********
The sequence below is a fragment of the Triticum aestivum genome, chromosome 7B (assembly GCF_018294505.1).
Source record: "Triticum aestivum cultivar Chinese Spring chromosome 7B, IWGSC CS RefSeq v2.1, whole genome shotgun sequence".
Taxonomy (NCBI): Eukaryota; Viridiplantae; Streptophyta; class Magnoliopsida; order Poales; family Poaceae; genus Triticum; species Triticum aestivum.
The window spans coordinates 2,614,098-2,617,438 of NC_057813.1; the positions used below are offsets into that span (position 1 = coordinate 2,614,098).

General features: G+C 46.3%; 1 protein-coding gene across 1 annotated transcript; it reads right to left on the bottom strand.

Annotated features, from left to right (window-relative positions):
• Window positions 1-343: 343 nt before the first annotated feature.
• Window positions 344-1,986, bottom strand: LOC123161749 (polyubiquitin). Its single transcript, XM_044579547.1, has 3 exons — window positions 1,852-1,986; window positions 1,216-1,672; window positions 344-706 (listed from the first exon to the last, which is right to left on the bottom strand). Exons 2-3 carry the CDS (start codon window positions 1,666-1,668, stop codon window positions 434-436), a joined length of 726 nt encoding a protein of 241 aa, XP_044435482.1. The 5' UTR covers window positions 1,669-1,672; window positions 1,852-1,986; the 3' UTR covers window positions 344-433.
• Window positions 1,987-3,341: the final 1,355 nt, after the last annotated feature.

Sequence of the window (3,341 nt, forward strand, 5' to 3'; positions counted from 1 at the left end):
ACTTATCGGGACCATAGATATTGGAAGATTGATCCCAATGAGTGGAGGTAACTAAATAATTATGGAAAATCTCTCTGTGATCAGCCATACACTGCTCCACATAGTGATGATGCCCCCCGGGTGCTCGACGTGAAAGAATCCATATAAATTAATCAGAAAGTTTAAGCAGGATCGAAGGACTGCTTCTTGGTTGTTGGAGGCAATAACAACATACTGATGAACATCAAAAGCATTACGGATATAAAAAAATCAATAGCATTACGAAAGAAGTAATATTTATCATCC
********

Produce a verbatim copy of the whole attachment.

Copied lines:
The sequence below is a fragment of the Triticum aestivum genome, chromosome 7B (assembly GCF_018294505.1).
Source record: "Triticum aestivum cultivar Chinese Spring chromosome 7B, IWGSC CS RefSeq v2.1, whole genome shotgun sequence".
Taxonomy (NCBI): Eukaryota; Viridiplantae; Streptophyta; class Magnoliopsida; order Poales; family Poaceae; genus Triticum; species Triticum aestivum.
The window spans coordinates 2,614,098-2,617,438 of NC_057813.1; the positions used below are offsets into that span (position 1 = coordinate 2,614,098).

General features: G+C 46.3%; 1 protein-coding gene across 1 annotated transcript; it reads right to left on the bottom strand.

Annotated features, from left to right (window-relative positions):
• Window positions 1-343: 343 nt before the first annotated feature.
• Window positions 344-1,986, bottom strand: LOC123161749 (polyubiquitin). Its single transcript, XM_044579547.1, has 3 exons — window positions 1,852-1,986; window positions 1,216-1,672; window positions 344-706 (listed from the first exon to the last, which is right to left on the bottom strand). Exons 2-3 carry the CDS (start codon window positions 1,666-1,668, stop codon window positions 434-436), a joined length of 726 nt encoding a protein of 241 aa, XP_044435482.1. The 5' UTR covers window positions 1,669-1,672; window positions 1,852-1,986; the 3' UTR covers window positions 344-433.
• Window positions 1,987-3,341: the final 1,355 nt, after the last annotated feature.

Sequence of the window (3,341 nt, forward strand, 5' to 3'; positions counted from 1 at the left end):
ACTTATCGGGACCATAGATATTGGAAGATTGATCCCAATGAGTGGAGGTAACTAAATAATTATGGAAAATCTCTCTGTGATCAGCCATACACTGCTCCACATAGTGATGATGCCCCCCGGGTGCTCGACGTGAAAGAATCCATATAAATTAATCAGAAAGTTTAAGCAGGATCGAAGGACTGCTTCTTGGTTGTTGGAGGCAATAACAACATACTGATGAACATCAAAAGCATTACGGATATAAAAAAATCAATAGCATTACGAAAGAAGTAATATTTATCATCC